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The Thirty-Nine Steps: Book Review

The Thirty-Nine Steps was written by John Buchan and published in 1915. It was one of the first “conspiracy” spy thrillers, and is regularly voted one of the top ten spy thrillers of all time.

Warning: Major spoilers are blacked out like this [blackout]secret[/blackout]. To view them, just select/highlight them.

The Thirty-Nine Steps: Logline

Just before the First World War, a Scottish adventurer finds a dead man in his flat, murdered by a German spy ring. The prime suspect for the murder, he goes on the run, and must evade capture, clear his name and save his country.

The Thirty-Nine Steps: Plot Summary

It is 1914, just before the outbreak of World War One. Richard Hannay returns to London, having made his fortune in Africa.

Hannay meets a man who claims to be investigating a German spy ring known as the Black Stone. Hannay lets the man hide in his flat, but later finds him murdered. He fears the Black Stone will come for him next, as the murdered man had given him a notebook for safe-keeping before his death.

Reasoning that the police will arrest him for the murder, Hannay decides to go into hiding in his native Scotland. He escapes dressed as a milkman and takes the train to Scotland.

Hannay cracks the code in the notebook. It describes a German plan to start the coming war with a bolt-from-the-blue attack on the Royal Navy. The Black Stone are responsible for enabling the attack by stealing a document showing the Royal Navy’s dispositions.  The phrase “The Thirty-Nine Steps” is prominent  in the notebook, but without explanation.

Hannay is pursued by an aeroplane, by policemen and by groups of  the Black Stone’s men searching for him. Every time they get close, he has a lucky escape. He also meets a local landowner who believes his story and writes an introductory letter to a contact at the Foreign Office.

Eventually, the Black Stone captures Hannay. Luckily, the room they lock him in contains explosives and he blasts himself out.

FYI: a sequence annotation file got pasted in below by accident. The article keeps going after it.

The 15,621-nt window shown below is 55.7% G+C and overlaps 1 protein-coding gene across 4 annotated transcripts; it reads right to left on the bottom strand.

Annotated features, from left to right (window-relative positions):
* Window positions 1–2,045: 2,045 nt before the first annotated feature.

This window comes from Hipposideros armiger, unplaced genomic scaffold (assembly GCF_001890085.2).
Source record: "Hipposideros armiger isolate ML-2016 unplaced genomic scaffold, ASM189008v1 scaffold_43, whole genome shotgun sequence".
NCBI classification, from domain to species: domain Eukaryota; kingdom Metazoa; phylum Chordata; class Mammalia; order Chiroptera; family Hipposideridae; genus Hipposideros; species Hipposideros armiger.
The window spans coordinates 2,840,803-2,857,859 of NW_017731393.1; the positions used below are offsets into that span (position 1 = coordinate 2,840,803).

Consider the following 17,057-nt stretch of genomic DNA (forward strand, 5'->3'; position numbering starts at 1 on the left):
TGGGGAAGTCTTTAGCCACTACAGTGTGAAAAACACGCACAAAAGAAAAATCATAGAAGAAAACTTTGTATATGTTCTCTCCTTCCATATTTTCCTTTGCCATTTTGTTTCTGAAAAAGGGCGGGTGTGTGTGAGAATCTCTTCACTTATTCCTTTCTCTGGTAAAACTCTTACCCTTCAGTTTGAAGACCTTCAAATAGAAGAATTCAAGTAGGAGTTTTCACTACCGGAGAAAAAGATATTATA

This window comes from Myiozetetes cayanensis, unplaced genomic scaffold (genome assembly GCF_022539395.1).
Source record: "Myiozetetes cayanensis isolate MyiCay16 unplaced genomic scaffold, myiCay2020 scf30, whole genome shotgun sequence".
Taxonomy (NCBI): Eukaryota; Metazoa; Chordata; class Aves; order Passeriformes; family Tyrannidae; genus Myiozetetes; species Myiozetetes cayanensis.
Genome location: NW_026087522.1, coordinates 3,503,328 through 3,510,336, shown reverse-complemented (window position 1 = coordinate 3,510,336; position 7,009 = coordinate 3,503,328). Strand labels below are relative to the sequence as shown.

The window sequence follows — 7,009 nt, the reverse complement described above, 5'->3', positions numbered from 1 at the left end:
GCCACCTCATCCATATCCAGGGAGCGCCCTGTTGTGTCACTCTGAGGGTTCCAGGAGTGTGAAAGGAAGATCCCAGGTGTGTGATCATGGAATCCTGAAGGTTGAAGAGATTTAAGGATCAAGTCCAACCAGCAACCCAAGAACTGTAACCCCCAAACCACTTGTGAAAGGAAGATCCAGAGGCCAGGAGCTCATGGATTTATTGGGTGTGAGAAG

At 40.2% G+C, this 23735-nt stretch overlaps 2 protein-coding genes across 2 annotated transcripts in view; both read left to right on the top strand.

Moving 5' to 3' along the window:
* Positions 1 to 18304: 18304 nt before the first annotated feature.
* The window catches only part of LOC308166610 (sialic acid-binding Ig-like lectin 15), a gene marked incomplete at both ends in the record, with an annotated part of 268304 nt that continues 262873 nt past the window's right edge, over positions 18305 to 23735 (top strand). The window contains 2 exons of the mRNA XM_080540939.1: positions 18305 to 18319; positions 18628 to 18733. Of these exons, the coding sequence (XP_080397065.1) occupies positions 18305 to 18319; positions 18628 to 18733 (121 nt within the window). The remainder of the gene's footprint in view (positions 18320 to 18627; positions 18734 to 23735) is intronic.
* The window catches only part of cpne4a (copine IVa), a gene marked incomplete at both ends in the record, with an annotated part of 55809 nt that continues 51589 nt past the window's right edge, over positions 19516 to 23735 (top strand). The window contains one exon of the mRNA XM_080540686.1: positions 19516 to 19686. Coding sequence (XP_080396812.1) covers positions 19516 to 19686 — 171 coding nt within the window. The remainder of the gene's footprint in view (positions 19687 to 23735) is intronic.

Hannay returns to London to meet his Foreign Office contact, Sir Walter Bullivant. Bullivant promises to deal with the matter. After leaving Bullivant’s house, the police spot him. Still suspecting him as a murderer, they chase him back to Sir Walter’s house. Hannay enters just in time to see one of his pursuers from Scotland leaving the house dressed as the First Sea Lord…

The man [blackout]is an imposter with incredible mimicry skills, and a German spy. Hannay must stop him from returning to Germany with Britain’s naval secrets.[/blackout]

Hannay tries to work out what ‘The Thirty-Nine Steps’ are, [blackout] as he feels this is the key to catching the spy before he escapes. He deduces the phrase must refer to cliff-side villas in Kent, from where the spy could descend the steps to take a yacht to Germany.[/blackout]

With Bullivant, Hannay [blackout]finds a house backing on to the cliffs that has thirty-nine steps down to the sea. There is also a yacht offshore and he poses as a fisherman to reconnoitre it. The officer in charge appears to be German.[/blackout]

Hannay returns [blackout]and confronts the three men at the house, who claim to be innocent Englishmen. Eventually, Hannay penetrates their cover identities. Now sure they are the Black Stone, he calls in the police and two conspirators are captured. The last spy escapes to the yacht with the secrets, but unknown to him the yacht had been boarded before Hannay entered the villa. He is apprehended and the Royal Navy is safe.[/blackout]

The Thirty-Nine Steps: Alternative Cover

The iconic image of The Thirty-Nine Steps is the man on the run. I loved the “staring in to the sun” feel of the silhouette and the lens flare. I thought reversing out the title balanced a cover that was bottom heavy otherwise, due to the plainness of the background.

The Thirty Nine Steps Alternative Book Cover

The Thirty-Nine Steps: Analysis